The need for merit making was a central rationale for the existence of the kumanthong, and thus a brief explanation of merit is in order. Making merit [tham bun] refers to acts of generosity and kindness that lead to the improvement of one's karmic status. While supporting Buddhism in the form of temple donations or providing for monks on their daily alms rounds are seen as particularly meritorious, all types of assistance to others may be understood as merit-accruing. However, as Monica Lindberg Falk (Reference Falk2007) explains, giving alms to monks [dana] is based on non-reciprocity and respect such that the monk does not reciprocate for the alms he receives for to do so would be to invalidate the act of giving alms and the merit accrued from the act. Everyday acts of generosity [caga], on the other hand, may indeed be reciprocated, as they are motivated primarily by pity (Falk Reference Falk2007: 141–143). Both types of giving lead to the accrual of merit, or bun. The accumulation of merit is believed to alleviate suffering in either this life or the next and to aid in the cycle of rebirth, or reincarnation. Therefore, caring for the child leads to an accrual of merit on behalf of the ‘parents’, and the assistance the kumanthong provides his/her guardians leads to an accrual of merit preparing the child for their next birth.Footnote 17

Wondering if people had qualms about propitiating child spirits that in a sense bound them to this world and possibly prevented the natural cycle of rebirth according to Buddhist principles, I questioned a temple monk who was watching over the shrine at Wat Pradu. The monk said these practices do not bind the child spirits to this life and that the kumanthong came of their own free will to inhabit the shrine. All propitiators of kumanthong in this research insisted that their relationship with kumanthong was voluntary. He explained that when it was time for the spirits to go, that is be reincarnated, they would go. The monk explained that since the twins were stillborn they never had the opportunity to make merit to fuel the wheels of karmic rebirth, and by residing for a time at the temple they can help the temple by attracting visitors and merit makers. These visitors, who came by the bus load, supported the temple with offerings and donations. The visitors came because the twins had a reputation as powerful helper spirits that could be propitiated to bring fortune to their propitiators.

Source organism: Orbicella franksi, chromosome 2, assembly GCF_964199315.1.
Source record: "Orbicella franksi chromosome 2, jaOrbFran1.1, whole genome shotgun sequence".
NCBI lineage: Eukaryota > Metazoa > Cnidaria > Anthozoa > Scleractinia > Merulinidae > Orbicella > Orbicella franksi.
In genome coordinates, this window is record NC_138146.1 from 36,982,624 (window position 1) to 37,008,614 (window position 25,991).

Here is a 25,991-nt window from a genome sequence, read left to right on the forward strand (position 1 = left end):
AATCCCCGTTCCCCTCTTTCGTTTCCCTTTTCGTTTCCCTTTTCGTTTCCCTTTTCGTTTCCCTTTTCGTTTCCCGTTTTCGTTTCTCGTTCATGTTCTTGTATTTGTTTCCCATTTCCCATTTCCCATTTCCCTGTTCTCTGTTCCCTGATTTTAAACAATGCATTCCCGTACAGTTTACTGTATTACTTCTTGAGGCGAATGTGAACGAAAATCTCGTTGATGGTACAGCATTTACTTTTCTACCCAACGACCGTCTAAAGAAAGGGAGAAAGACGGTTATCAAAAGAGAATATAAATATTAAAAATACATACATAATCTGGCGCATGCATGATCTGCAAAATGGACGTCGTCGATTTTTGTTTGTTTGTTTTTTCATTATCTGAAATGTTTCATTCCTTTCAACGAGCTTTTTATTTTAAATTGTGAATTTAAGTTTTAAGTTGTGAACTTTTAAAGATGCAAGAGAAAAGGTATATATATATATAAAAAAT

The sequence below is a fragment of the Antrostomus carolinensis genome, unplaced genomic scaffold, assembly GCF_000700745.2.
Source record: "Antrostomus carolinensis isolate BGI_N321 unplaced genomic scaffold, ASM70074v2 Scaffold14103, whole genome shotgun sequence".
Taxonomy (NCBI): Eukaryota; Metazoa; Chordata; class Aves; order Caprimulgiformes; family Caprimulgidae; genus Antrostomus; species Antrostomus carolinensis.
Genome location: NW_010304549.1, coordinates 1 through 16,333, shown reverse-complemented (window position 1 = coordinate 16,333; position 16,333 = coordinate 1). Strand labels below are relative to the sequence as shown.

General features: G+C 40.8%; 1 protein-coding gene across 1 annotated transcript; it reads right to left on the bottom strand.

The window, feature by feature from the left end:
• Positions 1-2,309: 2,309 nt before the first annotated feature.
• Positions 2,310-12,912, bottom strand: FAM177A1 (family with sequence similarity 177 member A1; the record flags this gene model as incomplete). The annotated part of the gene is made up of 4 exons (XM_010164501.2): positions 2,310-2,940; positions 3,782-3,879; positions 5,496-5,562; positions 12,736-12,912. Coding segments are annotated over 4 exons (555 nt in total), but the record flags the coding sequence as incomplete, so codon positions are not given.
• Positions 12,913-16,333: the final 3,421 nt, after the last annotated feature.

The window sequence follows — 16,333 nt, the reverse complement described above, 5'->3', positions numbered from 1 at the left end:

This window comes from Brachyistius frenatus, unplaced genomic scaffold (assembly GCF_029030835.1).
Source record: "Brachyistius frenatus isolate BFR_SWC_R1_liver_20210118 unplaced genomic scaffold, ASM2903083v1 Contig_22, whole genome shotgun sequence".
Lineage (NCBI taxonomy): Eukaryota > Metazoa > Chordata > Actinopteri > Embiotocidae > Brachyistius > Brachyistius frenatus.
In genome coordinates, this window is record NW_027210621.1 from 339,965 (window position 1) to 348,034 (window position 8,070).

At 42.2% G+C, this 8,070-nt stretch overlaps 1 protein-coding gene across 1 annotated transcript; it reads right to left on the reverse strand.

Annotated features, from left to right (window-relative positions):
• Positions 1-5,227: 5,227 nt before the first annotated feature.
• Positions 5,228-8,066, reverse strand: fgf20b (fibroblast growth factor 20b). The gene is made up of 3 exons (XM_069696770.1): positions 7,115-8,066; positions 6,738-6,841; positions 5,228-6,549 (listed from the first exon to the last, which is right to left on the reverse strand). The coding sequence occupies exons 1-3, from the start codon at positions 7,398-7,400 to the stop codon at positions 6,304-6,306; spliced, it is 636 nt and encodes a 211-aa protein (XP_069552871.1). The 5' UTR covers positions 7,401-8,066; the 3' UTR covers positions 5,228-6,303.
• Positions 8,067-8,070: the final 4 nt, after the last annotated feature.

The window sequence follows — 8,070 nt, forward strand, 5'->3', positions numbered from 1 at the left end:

Public kumanthong shrines are part of a panoply of public shrines to spirits and deities that exist in Thailand. However, there is something in the nature of the child that makes kumanthong particularly suitable for individual propitiation. While most spirits would not be invited into an individual's home, or made part of the family, this is precisely what occurs with child spirits. In this respect in the final part of this article, we now turn to explore relationships of individuals to kumanthong, either in the form of commodified kumanthong collections or personal relationships with kumanthong without focus on the kumanthong object.


For some devotees, kumanthong are primarily the physical object that houses the child spirit. As such, these items can be bought and sold and have a market value attached to them based on factors such as their age, magical expertise of specialists (monk or layperson) who invested the statue with supernatural power and the related perceived potency of accompanying child spirit, and aesthetics. Kumanthong collection is currently popular with urban middle class collectors with money to invest in pricey figurines and amulets. For these propitiators, it is the thing itself – the actual statue – that is the kumanthong, such that the spirit cannot be meaningfully disassociated with its material housing. In this sense, the kumanthong are very much like amulets that house impersonal supernatural forces that can be used by its owner. The amulet does not typically house a personal spirit with a history – they are not personalised in this way. The preserved foetal/infant corpses bought and sold by individuals (illegally) are perhaps best seen as this kind of impersonal amulet-like supernatural power, which will contrast strikingly with the sometimes disembodied (that is, not housed in a statue/figurine, but free-floating) child-spirit companions.